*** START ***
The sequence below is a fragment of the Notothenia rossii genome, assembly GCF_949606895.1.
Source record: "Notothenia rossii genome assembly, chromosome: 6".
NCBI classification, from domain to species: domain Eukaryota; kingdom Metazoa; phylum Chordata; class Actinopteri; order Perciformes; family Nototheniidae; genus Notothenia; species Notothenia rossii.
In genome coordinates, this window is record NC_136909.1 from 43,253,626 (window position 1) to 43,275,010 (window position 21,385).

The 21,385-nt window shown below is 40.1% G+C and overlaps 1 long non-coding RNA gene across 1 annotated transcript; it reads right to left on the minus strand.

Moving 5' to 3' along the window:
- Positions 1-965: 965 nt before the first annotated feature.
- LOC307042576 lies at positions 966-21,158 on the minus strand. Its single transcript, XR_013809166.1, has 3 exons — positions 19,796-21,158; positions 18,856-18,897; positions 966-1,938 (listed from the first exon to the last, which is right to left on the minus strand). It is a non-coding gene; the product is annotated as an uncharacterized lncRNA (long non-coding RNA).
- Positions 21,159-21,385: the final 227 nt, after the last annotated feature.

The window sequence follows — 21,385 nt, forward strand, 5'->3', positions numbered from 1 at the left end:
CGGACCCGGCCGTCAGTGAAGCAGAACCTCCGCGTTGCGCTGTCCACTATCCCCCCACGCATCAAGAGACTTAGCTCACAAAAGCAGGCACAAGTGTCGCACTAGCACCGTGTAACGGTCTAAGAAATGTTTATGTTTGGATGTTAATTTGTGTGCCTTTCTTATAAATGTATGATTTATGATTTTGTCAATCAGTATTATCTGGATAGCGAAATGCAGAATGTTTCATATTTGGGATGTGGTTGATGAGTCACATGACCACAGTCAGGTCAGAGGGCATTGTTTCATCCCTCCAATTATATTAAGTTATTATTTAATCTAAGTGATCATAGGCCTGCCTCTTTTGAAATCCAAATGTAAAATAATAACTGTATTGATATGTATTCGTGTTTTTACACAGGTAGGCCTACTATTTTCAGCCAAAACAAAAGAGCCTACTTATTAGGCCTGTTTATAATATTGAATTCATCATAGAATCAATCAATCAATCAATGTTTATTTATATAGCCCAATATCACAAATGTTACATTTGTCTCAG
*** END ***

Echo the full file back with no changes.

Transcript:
The sequence below is a fragment of the Notothenia rossii genome, assembly GCF_949606895.1.
Source record: "Notothenia rossii genome assembly, chromosome: 6".
NCBI classification, from domain to species: domain Eukaryota; kingdom Metazoa; phylum Chordata; class Actinopteri; order Perciformes; family Nototheniidae; genus Notothenia; species Notothenia rossii.
In genome coordinates, this window is record NC_136909.1 from 43,253,626 (window position 1) to 43,275,010 (window position 21,385).

The 21,385-nt window shown below is 40.1% G+C and overlaps 1 long non-coding RNA gene across 1 annotated transcript; it reads right to left on the minus strand.

Moving 5' to 3' along the window:
- Positions 1-965: 965 nt before the first annotated feature.
- LOC307042576 lies at positions 966-21,158 on the minus strand. Its single transcript, XR_013809166.1, has 3 exons — positions 19,796-21,158; positions 18,856-18,897; positions 966-1,938 (listed from the first exon to the last, which is right to left on the minus strand). It is a non-coding gene; the product is annotated as an uncharacterized lncRNA (long non-coding RNA).
- Positions 21,159-21,385: the final 227 nt, after the last annotated feature.

The window sequence follows — 21,385 nt, forward strand, 5'->3', positions numbered from 1 at the left end:
CGGACCCGGCCGTCAGTGAAGCAGAACCTCCGCGTTGCGCTGTCCACTATCCCCCCACGCATCAAGAGACTTAGCTCACAAAAGCAGGCACAAGTGTCGCACTAGCACCGTGTAACGGTCTAAGAAATGTTTATGTTTGGATGTTAATTTGTGTGCCTTTCTTATAAATGTATGATTTATGATTTTGTCAATCAGTATTATCTGGATAGCGAAATGCAGAATGTTTCATATTTGGGATGTGGTTGATGAGTCACATGACCACAGTCAGGTCAGAGGGCATTGTTTCATCCCTCCAATTATATTAAGTTATTATTTAATCTAAGTGATCATAGGCCTGCCTCTTTTGAAATCCAAATGTAAAATAATAACTGTATTGATATGTATTCGTGTTTTTACACAGGTAGGCCTACTATTTTCAGCCAAAACAAAAGAGCCTACTTATTAGGCCTGTTTATAATATTGAATTCATCATAGAATCAATCAATCAATCAATGTTTATTTATATAGCCCAATATCACAAATGTTACATTTGTCTCAG